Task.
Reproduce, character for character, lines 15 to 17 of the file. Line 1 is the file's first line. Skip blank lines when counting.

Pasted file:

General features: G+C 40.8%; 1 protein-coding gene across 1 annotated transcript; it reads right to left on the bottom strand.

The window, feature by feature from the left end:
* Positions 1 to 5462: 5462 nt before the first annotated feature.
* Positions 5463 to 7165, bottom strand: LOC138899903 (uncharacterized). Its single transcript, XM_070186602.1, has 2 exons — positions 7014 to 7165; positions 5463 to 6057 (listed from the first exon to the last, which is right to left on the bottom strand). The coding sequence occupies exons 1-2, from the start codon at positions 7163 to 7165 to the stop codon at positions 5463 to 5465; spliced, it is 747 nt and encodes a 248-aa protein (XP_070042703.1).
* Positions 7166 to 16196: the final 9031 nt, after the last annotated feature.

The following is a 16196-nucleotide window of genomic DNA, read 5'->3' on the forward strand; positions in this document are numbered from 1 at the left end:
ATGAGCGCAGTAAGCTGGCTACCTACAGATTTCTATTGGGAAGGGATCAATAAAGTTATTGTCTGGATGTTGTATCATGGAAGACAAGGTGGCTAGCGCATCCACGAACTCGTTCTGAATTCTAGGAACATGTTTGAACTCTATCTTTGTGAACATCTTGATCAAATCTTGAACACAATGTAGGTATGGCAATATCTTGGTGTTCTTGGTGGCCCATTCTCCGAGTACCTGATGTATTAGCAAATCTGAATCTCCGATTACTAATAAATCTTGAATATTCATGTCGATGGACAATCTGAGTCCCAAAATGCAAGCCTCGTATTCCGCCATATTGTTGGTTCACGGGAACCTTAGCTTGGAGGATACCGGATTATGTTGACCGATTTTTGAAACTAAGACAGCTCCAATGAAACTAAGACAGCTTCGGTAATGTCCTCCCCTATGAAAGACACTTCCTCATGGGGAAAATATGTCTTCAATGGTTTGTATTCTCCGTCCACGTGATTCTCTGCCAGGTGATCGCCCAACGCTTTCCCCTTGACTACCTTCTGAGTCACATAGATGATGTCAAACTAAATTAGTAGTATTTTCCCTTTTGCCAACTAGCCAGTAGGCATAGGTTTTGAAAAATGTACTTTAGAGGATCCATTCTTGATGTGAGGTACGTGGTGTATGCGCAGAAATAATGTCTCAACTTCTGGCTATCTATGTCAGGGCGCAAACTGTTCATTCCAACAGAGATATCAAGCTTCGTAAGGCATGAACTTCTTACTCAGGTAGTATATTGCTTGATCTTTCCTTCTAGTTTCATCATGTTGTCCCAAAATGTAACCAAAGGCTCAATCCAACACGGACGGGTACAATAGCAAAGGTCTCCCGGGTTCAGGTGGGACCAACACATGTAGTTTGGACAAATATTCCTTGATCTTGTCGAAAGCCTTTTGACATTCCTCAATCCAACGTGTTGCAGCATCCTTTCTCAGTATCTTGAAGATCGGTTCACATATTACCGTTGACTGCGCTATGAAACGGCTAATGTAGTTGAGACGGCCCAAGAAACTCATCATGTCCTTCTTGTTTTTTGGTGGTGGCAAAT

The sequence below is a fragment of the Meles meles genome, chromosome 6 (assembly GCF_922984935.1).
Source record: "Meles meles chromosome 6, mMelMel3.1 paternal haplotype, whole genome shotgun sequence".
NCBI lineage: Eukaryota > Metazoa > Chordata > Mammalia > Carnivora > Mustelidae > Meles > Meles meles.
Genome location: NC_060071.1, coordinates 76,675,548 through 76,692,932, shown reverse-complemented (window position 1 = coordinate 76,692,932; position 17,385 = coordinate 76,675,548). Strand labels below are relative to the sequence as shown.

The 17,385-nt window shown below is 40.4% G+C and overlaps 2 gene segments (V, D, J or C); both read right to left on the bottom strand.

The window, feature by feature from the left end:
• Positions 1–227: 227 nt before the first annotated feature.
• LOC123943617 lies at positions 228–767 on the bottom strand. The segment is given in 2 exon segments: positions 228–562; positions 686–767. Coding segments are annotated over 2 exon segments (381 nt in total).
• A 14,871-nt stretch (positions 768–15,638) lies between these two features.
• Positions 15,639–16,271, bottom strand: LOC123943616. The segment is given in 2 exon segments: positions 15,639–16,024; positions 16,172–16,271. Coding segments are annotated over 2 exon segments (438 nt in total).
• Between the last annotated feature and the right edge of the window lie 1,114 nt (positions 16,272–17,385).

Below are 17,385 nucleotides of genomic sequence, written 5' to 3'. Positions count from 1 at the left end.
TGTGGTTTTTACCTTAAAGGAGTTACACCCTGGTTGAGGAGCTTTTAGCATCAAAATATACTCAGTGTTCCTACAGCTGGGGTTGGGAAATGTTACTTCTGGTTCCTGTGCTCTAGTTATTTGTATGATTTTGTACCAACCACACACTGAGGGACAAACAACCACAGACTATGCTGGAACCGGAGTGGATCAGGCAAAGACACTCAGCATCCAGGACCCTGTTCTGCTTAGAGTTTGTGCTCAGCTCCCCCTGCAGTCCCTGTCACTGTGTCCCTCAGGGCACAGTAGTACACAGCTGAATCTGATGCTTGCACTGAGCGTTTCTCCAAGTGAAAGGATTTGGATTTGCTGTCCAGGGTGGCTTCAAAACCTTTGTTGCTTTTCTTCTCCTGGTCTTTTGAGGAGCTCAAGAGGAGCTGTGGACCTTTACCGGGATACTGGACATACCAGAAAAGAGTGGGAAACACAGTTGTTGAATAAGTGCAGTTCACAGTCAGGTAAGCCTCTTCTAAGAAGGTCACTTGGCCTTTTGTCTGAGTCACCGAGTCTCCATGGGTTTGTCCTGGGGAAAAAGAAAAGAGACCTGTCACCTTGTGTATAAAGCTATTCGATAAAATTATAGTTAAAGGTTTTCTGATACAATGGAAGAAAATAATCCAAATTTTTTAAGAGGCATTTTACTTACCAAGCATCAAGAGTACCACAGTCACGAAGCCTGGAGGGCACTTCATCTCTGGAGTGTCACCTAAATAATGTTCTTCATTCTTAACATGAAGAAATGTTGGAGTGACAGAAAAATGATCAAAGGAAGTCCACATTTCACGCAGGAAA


• LOC123943617 lies at positions 228–767 on the bottom strand. The segment is given in 2 exon segments: positions 228–562; positions 686–767. Coding segments are annotated over 2 exon segments (381 nt in total).
• A 14,871-nt stretch (positions 768–15,638) lies between these two features.
• Positions 15,639–16,271, bottom strand: LOC123943616. The segment is given in 2 exon segments: positions 15,639–16,024; positions 16,172–16,271. Coding segments are annotated over 2 exon segments (438 nt in total).